It honestly sounds to me like this man is a useless tosser whose behaviour will get worse, not better.
He does no domestic work
He runs up debt
He ignores OP's concerns
He is more concerned about putting on a show of wonderfulness for other people.

OP, you have outgrown him, that's all. It's fine to walk, now, while it's easy to do so. Don't waste any more time on him.

Men like this sometimes become genuinely abusive and nasty as they age. Their looks go. People around them start 'growing up', getting mortgages, promotions, starting families etc (not that these things are compulsory, but a lot of people do them) and the funny, charming, aging playboy has fewer people to play with. For a while he can charm the people slightly younger than him into thinking he is cool and wonderful, but then that generation moves on, too. It can be slowed down if he's had some sort of success or can present himself as being or having been glamorous (eg played in a band that once got into the lower reaches of the charts, been in a minor film, written a book that was picked up by a mainstream publisher, or just been on namedropping terms with genuinely successful people).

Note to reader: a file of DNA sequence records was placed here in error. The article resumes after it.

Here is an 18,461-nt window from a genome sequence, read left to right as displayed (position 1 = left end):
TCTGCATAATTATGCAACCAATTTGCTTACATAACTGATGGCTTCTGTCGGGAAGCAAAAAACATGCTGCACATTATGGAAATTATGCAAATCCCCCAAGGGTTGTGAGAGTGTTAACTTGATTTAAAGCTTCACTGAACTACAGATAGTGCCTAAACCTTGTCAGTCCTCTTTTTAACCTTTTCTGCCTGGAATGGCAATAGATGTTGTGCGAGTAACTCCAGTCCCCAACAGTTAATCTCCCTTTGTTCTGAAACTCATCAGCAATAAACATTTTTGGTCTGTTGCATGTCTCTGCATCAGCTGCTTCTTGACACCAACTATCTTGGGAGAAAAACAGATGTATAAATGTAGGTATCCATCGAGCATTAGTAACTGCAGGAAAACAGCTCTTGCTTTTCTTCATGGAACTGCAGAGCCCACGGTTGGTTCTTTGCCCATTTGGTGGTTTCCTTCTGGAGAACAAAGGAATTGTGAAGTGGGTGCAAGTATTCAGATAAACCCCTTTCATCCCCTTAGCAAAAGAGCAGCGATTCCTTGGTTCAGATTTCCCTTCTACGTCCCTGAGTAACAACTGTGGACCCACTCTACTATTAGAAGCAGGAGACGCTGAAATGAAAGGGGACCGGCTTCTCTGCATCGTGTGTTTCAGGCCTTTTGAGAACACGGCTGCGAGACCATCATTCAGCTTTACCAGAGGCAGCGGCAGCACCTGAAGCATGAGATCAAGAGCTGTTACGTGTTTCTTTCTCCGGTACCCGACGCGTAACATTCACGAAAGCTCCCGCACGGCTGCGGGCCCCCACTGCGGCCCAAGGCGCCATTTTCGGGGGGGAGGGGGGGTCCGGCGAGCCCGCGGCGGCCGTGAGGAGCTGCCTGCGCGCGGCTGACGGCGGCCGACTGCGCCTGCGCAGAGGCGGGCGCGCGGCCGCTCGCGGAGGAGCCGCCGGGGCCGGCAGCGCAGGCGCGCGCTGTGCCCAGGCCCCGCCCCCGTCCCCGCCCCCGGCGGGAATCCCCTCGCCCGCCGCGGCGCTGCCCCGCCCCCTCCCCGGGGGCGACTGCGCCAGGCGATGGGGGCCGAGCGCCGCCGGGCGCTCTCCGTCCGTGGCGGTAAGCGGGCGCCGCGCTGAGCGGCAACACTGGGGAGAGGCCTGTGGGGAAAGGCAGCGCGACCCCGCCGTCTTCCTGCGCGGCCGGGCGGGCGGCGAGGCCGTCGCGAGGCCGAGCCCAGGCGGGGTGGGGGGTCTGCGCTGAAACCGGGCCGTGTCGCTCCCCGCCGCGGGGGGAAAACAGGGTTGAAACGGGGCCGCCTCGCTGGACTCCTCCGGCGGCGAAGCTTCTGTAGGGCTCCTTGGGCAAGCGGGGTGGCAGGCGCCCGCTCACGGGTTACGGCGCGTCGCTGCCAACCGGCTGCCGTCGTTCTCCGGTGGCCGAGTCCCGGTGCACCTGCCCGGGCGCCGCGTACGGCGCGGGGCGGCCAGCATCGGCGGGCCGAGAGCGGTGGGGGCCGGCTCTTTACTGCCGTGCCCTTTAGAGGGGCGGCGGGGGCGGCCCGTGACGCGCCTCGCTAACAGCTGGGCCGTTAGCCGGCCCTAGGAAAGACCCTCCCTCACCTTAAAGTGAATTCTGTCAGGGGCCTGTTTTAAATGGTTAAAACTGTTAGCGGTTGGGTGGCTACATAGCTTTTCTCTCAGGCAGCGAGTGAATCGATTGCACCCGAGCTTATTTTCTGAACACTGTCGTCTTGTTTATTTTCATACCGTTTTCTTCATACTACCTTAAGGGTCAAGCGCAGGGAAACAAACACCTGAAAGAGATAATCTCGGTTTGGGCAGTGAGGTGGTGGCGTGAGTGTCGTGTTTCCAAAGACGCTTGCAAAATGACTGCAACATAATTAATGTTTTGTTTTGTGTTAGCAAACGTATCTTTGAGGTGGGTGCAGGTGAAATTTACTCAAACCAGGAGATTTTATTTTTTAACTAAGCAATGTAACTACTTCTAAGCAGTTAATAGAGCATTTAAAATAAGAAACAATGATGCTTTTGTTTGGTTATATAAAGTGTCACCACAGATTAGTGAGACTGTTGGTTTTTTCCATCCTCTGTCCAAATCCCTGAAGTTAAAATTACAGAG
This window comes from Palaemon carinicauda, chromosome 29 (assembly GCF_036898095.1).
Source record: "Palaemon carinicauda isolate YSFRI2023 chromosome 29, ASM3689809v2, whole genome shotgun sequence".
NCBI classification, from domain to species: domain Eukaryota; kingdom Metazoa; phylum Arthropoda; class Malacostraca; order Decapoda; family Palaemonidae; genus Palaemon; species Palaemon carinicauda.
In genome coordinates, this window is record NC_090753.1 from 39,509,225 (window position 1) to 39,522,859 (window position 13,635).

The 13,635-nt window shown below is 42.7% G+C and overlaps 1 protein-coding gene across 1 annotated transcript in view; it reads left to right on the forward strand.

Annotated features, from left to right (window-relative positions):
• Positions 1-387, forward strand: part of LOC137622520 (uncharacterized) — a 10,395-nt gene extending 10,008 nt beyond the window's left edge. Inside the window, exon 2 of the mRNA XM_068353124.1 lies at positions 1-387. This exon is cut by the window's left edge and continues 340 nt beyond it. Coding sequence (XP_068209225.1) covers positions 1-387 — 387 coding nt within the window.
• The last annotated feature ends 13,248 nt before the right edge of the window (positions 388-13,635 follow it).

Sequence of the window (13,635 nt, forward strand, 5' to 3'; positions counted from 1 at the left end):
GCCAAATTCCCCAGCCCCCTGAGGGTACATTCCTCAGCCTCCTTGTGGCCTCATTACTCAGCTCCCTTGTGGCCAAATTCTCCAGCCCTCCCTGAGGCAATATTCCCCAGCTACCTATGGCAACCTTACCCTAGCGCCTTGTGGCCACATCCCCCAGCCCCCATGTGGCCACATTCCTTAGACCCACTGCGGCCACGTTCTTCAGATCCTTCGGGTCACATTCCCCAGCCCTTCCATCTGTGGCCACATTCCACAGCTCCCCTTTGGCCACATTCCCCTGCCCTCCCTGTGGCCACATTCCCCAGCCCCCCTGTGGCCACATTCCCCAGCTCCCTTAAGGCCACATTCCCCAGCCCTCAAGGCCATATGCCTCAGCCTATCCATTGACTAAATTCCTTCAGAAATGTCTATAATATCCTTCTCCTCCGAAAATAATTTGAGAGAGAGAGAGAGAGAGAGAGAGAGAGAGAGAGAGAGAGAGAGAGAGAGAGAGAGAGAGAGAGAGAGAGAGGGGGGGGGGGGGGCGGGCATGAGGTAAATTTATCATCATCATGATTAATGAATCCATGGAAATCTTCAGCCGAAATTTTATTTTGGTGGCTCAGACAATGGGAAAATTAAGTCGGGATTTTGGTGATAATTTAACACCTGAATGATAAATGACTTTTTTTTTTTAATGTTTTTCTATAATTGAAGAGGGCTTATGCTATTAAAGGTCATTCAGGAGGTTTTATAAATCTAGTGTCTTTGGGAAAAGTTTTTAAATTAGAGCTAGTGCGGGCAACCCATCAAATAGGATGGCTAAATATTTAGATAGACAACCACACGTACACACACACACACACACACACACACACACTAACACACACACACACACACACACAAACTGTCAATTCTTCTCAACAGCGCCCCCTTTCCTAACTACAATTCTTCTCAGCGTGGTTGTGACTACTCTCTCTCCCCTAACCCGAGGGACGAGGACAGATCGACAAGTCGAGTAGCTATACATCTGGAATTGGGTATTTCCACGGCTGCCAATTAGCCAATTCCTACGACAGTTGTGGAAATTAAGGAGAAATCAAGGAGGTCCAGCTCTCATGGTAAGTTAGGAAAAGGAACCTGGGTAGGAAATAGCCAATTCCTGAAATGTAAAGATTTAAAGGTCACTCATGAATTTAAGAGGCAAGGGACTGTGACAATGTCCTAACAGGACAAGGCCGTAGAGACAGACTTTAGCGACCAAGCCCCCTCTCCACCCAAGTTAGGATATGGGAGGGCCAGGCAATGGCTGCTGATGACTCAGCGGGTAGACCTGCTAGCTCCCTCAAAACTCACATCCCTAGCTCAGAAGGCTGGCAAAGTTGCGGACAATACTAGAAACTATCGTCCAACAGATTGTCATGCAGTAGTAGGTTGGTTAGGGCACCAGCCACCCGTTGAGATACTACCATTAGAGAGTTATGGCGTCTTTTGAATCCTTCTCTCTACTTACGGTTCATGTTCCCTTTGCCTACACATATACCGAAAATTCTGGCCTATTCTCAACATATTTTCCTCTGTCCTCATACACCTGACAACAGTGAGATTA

But there comes a point where such a man (selfish, immature, lazy) realises that his life is actually a bit of a failure. He starts looking for someone other than himself to blame, and when he has decided who that person is (and guess what, if you stay with him, it's likely to be you) starts acting up.
It might take the form of constant put-downs and spite, or making you the butt of the joke every time you're out together.
It might be drug/alcohol abuse that leads to tantrums and possibly physical violence.

A man like this might simply dump his longstanding partner for a younger one - he might do this repeatedly, dating one 20-year-old after another as he progresses through his 40s and maybe into his 50s if he has always been particularly good looking and has taken sufficient care of himself to look younger than he is. But there comes a point where the young women start being repelled by advances from what is, to them, a creepy old grandad - unless he is rich/famous (and even then...)